Walking the Green Path: Support for the Journey

Geese flying in formation

By Daniel Swenson-Klatt | Updated March 27, 2023

A few overhead honks have turned my gaze skyward recently, watching the otherwise quiet, graceful V of geese moving across the blue.  It’s the kind of event that is a timely reminder that our summer has indeed moved into that transition period; something is changing, fall is not far off.

This fall, my efforts to gather a staff at the café led me to imagine how geese find a way to gather into their formations.  What leads them to a specific grouping? What natural instincts are at work, allowing them to trust each other so completely that they risk their lives for others to lead them from a summer home to a winter home so far away?  Do they recruit strong flyers to take their lead?  Do they reject ones that might hold them back or would require more attention?

I also try to imagine the challenges they face as a team: of sticking together, of taking turns at the lead, of depending on each other’s strength, of way-finding, and of just finding food and safe places to rest.  How is it possible for these geese (not what I’d consider the most intelligent of creatures) to make a journey like this twice a year?  I certainly relied a lot on technology and the built environment to get me from Minneapolis to Maine and back on a long road trip this past summer.

The V formation itself is a thing of beauty.  I understand that on long journeys, one person cannot be expected to carry the full weight and responsibility.  When it is shared, the burden is lighter, the investment is deeper, and there is a benefit to having a range of experience to draw upon.

And yes, it helps me to let others have that front spot in the V, to swing to the back, ride on another’s updraft, and become a follower instead of a leader for a while.  After a bit of time away, the return to the front is something I look forward to, instead of dreading. Once back up front, I try to be aware of the others who carried the load during my time in the back and let them find their own way to drop back and get some relief.

I’m also aware of how institutional memory becomes a part of how we make the journey from year to year.  This year, several staff with many years of experience at the café moved on to other adventures.  With them, a sense of history, of how the journey moves from season to season also left.  But part of their story stays with those they worked with and now is built into how the shop continues to operate.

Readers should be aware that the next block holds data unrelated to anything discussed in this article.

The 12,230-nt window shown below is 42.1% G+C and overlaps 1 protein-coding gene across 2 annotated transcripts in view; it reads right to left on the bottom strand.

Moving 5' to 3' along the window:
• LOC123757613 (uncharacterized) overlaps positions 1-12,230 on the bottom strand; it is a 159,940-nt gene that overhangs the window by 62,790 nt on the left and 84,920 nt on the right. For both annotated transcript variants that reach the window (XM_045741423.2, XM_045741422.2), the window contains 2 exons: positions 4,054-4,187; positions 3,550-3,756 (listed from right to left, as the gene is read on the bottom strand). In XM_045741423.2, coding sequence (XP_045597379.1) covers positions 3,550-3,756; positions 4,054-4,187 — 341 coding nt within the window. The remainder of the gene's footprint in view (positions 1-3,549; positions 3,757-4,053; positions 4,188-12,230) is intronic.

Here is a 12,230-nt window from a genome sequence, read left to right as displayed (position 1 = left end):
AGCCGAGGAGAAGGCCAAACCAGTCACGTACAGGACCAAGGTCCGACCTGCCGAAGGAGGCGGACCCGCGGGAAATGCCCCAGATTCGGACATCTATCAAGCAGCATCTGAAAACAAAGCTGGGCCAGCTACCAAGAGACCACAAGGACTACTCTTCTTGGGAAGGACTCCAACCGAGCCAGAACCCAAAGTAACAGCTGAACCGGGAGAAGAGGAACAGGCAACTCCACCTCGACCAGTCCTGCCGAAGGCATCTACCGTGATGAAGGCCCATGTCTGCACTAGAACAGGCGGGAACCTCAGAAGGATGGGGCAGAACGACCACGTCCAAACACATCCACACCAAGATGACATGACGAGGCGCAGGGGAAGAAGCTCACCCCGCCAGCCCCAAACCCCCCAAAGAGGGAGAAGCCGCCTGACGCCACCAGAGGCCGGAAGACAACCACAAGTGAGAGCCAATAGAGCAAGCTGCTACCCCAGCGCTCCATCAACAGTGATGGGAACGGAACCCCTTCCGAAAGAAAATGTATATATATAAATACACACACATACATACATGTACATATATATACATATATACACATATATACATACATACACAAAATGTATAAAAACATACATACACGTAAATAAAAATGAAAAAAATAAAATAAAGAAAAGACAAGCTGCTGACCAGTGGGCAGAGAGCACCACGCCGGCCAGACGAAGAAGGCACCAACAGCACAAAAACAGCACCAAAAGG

As each new employee begins, I provide that story as well, taking each on the journey with me and planting some of the history into how they see the present day café.  This sense of history is built into geese, where most groupings are family related and tend to last as long as mates stay together.

Geese are also known to drop out of their migratory formations to stay with an injured goose until it is ready to return to flight.  This sense of concern for the group provides an added layer of protection for each goose.  It’s also been shown that groupings of geese that leave early tend to have the strongest individuals with the highest chance of arriving at their destination.

Ones that are less able, tend to wait until later, resting up, and going more slowly, and as groups prepare to leave, those who are ready at that point tend to be able to fly together at the same pace.

At least within the restaurant industry, some self-selection happens when employees choose places that might match one’s level of energy and activity.  And as I’ve become aware, our level of concern for each other and our ability to hold each other up has made us a place that feels noticeably caring and welcoming.

While family, loosely, is how I started this journey, the additions to my café’s team are always told that they should consider themselves part of the family.  In that way, I see my work as a journey, our ability to form a tight-knit, cohesive group helps when the work gets tough, challenges or conflicts arise, or when someone is in need of extra care.

Now, as the fall season begins, I gather up a new grouping of staff and start the journey out again.  Our chattering with each other in the kitchen or swapping out spots at the register might remind you at times of a group of geese, honking to each other and flying their V formation as well!  Just know that on this journey, your happiness is our destination.

I look forward to sharing the journey with you along this Green Path and will gladly share the front of the V with you.

Walking the Green Path is a series of stories by Daniel Swenson-Klatt, the owner of Butter Bakery Cafe, about what it’s like to run a small business focused on sustainability and building community.

Daniel Swenson-Klatt is a writer, community activist, and owner of Butter Bakery Cafe located in South Minneapolis.

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